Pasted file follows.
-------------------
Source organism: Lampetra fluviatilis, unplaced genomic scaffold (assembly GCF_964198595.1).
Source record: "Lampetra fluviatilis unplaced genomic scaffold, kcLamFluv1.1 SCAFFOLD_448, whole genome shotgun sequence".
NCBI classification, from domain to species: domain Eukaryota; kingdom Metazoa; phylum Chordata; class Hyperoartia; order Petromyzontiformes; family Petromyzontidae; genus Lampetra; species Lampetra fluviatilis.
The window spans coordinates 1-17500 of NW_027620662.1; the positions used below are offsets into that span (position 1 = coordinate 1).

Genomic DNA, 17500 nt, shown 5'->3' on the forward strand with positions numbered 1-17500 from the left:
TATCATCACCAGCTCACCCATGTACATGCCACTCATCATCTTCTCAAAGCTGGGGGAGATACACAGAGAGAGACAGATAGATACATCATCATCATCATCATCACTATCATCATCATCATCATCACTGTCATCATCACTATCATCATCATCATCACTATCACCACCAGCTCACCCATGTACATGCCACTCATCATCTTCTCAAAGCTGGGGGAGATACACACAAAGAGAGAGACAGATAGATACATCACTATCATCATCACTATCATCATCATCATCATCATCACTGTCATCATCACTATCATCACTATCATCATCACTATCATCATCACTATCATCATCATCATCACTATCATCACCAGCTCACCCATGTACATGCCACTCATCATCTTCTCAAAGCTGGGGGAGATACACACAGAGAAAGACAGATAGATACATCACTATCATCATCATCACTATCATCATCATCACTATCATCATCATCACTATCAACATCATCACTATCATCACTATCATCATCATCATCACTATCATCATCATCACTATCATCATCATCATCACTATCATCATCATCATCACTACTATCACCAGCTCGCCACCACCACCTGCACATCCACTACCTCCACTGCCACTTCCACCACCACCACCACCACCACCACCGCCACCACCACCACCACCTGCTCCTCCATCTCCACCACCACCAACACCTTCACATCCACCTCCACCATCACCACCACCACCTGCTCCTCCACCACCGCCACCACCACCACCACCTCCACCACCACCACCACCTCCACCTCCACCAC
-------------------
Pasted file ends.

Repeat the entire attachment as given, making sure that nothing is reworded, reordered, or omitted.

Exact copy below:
Source organism: Lampetra fluviatilis, unplaced genomic scaffold (assembly GCF_964198595.1).
Source record: "Lampetra fluviatilis unplaced genomic scaffold, kcLamFluv1.1 SCAFFOLD_448, whole genome shotgun sequence".
NCBI classification, from domain to species: domain Eukaryota; kingdom Metazoa; phylum Chordata; class Hyperoartia; order Petromyzontiformes; family Petromyzontidae; genus Lampetra; species Lampetra fluviatilis.
The window spans coordinates 1-17500 of NW_027620662.1; the positions used below are offsets into that span (position 1 = coordinate 1).

Genomic DNA, 17500 nt, shown 5'->3' on the forward strand with positions numbered 1-17500 from the left:
TATCATCACCAGCTCACCCATGTACATGCCACTCATCATCTTCTCAAAGCTGGGGGAGATACACAGAGAGAGACAGATAGATACATCATCATCATCATCATCACTATCATCATCATCATCATCACTGTCATCATCACTATCATCATCATCATCACTATCACCACCAGCTCACCCATGTACATGCCACTCATCATCTTCTCAAAGCTGGGGGAGATACACACAAAGAGAGAGACAGATAGATACATCACTATCATCATCACTATCATCATCATCATCATCATCACTGTCATCATCACTATCATCACTATCATCATCACTATCATCATCACTATCATCATCATCATCACTATCATCACCAGCTCACCCATGTACATGCCACTCATCATCTTCTCAAAGCTGGGGGAGATACACACAGAGAAAGACAGATAGATACATCACTATCATCATCATCACTATCATCATCATCACTATCATCATCATCACTATCAACATCATCACTATCATCACTATCATCATCATCATCACTATCATCATCATCACTATCATCATCATCATCACTATCATCATCATCATCACTACTATCACCAGCTCGCCACCACCACCTGCACATCCACTACCTCCACTGCCACTTCCACCACCACCACCACCACCACCACCGCCACCACCACCACCACCTGCTCCTCCATCTCCACCACCACCAACACCTTCACATCCACCTCCACCATCACCACCACCACCTGCTCCTCCACCACCGCCACCACCACCACCACCTCCACCACCACCACCACCTCCACCTCCACCAC